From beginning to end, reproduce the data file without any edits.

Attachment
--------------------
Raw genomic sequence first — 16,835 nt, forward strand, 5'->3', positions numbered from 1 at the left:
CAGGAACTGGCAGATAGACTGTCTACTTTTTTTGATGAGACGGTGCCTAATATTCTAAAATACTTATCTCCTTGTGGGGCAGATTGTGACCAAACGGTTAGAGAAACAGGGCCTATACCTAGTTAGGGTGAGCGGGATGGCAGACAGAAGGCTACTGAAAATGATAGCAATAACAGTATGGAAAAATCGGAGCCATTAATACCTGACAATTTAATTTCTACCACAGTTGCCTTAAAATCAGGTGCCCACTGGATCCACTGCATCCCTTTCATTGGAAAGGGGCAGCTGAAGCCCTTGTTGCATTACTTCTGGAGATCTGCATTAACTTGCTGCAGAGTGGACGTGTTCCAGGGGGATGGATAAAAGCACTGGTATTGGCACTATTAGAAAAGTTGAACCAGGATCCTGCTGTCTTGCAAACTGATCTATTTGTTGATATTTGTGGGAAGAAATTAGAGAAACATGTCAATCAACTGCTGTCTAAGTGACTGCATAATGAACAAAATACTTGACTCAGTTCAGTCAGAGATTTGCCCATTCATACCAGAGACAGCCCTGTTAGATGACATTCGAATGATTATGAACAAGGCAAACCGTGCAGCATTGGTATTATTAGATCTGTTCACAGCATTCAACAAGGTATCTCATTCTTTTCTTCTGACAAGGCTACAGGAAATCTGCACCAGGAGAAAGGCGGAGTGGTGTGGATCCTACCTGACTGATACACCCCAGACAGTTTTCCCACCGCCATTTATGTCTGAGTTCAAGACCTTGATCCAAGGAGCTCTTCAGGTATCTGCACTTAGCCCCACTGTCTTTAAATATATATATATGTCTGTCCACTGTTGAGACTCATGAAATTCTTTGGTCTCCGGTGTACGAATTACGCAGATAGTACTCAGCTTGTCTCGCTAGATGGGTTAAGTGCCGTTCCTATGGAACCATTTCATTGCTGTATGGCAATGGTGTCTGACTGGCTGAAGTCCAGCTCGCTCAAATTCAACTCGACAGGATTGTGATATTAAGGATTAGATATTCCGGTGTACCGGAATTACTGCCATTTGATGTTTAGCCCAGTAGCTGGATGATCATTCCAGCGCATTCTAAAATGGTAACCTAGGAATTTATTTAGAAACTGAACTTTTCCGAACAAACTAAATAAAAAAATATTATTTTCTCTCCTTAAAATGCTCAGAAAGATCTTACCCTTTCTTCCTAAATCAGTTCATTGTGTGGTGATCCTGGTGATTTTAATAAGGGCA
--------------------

Raw genomic sequence first — 16,835 nt, forward strand, 5'->3', positions numbered from 1 at the left:
CAGGAACTGGCAGATAGACTGTCTACTTTTTTTGATGAGACGGTGCCTAATATTCTAAAATACTTATCTCCTTGTGGGGCAGATTGTGACCAAACGGTTAGAGAAACAGGGCCTATACCTAGTTAGGGTGAGCGGGATGGCAGACAGAAGGCTACTGAAAATGATAGCAATAACAGTATGGAAAAATCGGAGCCATTAATACCTGACAATTTAATTTCTACCACAGTTGCCTTAAAATCAGGTGCCCACTGGATCCACTGCATCCCTTTCATTGGAAAGGGGCAGCTGAAGCCCTTGTTGCATTACTTCTGGAGATCTGCATTAACTTGCTGCAGAGTGGACGTGTTCCAGGGGGATGGATAAAAGCACTGGTATTGGCACTATTAGAAAAGTTGAACCAGGATCCTGCTGTCTTGCAAACTGATCTATTTGTTGATATTTGTGGGAAGAAATTAGAGAAACATGTCAATCAACTGCTGTCTAAGTGACTGCATAATGAACAAAATACTTGACTCAGTTCAGTCAGAGATTTGCCCATTCATACCAGAGACAGCCCTGTTAGATGACATTCGAATGATTATGAACAAGGCAAACCGTGCAGCATTGGTATTATTAGATCTGTTCACAGCATTCAACAAGGTATCTCATTCTTTTCTTCTGACAAGGCTACAGGAAATCTGCACCAGGAGAAAGGCGGAGTGGTGTGGATCCTACCTGACTGATACACCCCAGACAGTTTTCCCACCGCCATTTATGTCTGAGTTCAAGACCTTGATCCAAGGAGCTCTTCAGGTATCTGCACTTAGCCCCACTGTCTTTAAATATATATATATGTCTGTCCACTGTTGAGACTCATGAAATTCTTTGGTCTCCGGTGTACGAATTACGCAGATAGTACTCAGCTTGTCTCGCTAGATGGGTTAAGTGCCGTTCCTATGGAACCATTTCATTGCTGTATGGCAATGGTGTCTGACTGGCTGAAGTCCAGCTCGCTCAAATTCAACTCGACAGGATTGTGATATTAAGGATTAGATATTCCGGTGTACCGGAATTACTGCCATTTGATGTTTAGCCCAGTAGCTGGATGATCATTCCAGCGCATTCTAAAATGGTAACCTAGGAATTTATTTAGAAACTGAACTTTTCCGAACAAACTAAATAAAAAAATATTATTTTCTCTCCTTAAAATGCTCAGAAAGATCTTACCCTTTCTTCCTAAATCAGTTCATTGTGTGGTGATCCTGGTGATTTTAATAAGGGCA